Texas Voter ID Law Ruled A 'Poll Tax,' Battle Isn't Over

Two major rulings on the same day struck down voter ID laws in Texas and Wisconsin, but the Texas attorney general already says he'll appeal.

Texas Voter ID Law Ruled A 'Poll Tax,' Battle Isn't Over
Getty Images / Tom Pennington

Texas voters will not have to show a photo ID to vote in November's midterm elections. A federal judge struck down a controversial state law Thursday night.

The voter ID law caught heavy criticism from civil rights activists who said it unfairly targeted minorities and the poor, and the judge agreed, using language more commonly associated with history books.

KXAN ANCHOR: "It also calls the law an unconstitutional poll tax."

KRIV ANCHOR: "Calling it an unconstitutional poll tax that discriminates against African-Americans and Hispanic citizens."

In fact, in her 147-page ruling, Judge Nelva Gonzales Ramos ruled the requirement to present photo ID at the polls in Texas was passed "with an unconstitutional discriminatory purpose."

Supporters of the voter ID law have said it would ensure security of ballots and prevent voter fraud.

The Texas attorney general's office issued a statement almost immediately saying it would appeal the decision.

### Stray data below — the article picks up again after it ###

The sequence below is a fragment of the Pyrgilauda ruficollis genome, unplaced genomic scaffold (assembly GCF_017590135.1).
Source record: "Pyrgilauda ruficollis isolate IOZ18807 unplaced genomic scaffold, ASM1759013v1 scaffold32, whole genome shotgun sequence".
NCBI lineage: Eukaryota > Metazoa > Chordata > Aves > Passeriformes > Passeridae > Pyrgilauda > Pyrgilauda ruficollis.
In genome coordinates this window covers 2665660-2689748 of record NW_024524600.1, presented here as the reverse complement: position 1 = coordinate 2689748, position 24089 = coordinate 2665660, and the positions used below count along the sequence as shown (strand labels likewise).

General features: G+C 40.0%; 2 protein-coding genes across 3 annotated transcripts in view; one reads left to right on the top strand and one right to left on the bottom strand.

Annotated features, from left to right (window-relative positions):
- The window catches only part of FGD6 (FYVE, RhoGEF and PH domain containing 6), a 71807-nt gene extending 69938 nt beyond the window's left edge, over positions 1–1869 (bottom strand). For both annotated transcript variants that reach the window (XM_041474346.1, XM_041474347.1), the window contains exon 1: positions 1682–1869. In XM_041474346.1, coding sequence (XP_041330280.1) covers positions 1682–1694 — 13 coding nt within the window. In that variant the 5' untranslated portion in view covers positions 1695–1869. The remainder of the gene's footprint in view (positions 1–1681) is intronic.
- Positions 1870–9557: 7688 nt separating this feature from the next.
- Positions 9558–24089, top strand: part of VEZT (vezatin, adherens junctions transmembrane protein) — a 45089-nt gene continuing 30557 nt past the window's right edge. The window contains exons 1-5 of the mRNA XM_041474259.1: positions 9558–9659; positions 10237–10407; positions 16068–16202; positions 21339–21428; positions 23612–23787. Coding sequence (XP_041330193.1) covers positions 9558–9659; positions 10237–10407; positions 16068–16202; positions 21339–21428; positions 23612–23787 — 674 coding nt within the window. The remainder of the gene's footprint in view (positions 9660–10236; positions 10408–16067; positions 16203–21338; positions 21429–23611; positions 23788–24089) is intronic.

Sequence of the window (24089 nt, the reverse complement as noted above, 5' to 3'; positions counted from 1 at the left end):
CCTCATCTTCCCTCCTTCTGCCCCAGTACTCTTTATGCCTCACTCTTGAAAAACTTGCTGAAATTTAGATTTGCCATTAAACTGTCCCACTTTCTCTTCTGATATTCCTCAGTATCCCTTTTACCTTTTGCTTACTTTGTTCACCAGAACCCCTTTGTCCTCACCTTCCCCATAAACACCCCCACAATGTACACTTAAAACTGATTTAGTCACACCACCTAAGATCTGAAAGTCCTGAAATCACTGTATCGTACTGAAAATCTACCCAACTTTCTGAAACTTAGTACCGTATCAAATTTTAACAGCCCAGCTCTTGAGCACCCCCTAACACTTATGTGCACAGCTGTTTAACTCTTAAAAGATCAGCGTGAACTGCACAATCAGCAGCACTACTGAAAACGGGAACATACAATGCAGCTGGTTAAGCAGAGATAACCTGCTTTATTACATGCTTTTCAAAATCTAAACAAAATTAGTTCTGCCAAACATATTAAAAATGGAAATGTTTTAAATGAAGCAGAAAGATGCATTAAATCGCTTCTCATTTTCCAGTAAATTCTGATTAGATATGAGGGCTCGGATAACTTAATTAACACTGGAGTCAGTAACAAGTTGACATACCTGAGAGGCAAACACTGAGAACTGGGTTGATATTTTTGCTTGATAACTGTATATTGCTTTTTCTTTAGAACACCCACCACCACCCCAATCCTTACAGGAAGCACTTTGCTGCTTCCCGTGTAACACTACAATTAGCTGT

"The U.S. Supreme Court has already ruled that voter ID laws are constitutional so we are confident the Texas law will be upheld on appeal."

Well, maybe not.

Also on Thursday, the Supreme Court overturned a lower court's decision and blocked Wisconsin from implementing a similar voter photo ID law for this November's election.

Attorneys who challenged Texas' law argued there's little evidence of the kind of voter fraud the law was meant to protect against. Critics also pointed out the law didn't just make it harder for blacks and Hispanics to vote.

In an op-ed for MSNBC last year, the presidents of two civil rights organizations pointed out recent stats indicate 34 percent of women in Texas don't have an ID that reflects their current legal name, meaning they'd have to provide both a birth certificate and proof of marriage, divorce or name change.

The presidents wrote that's "a task that is particularly onerous for elderly women and costly for poor women who may have to pay to access these records."

Texas was also at odds with the Justice Department, which argued the law affected 600,000 registered voters — mostly blacks and Hispanics — who don't have a valid government-issued ID. Attorney General Eric Holder recorded a statement about voting restrictions in several states earlier this week.

U.S. ATTORNEY GENERAL ERIC HOLDER: "Throughout our nation's history, we have repeatedly seen that there is simply no good reason, no good reason to reduce voting access."

Prior to Thursday's rulings, the National Conference of State Legislatures listed nine states with the strictest version of a photo ID law for voters.

Besides the announcement it would appeal, the Texas attorney general's office also said Judge Gonzales Ramos' ruling left voters in a confusing position leading up to the November polls.

This video includes images from Getty Images.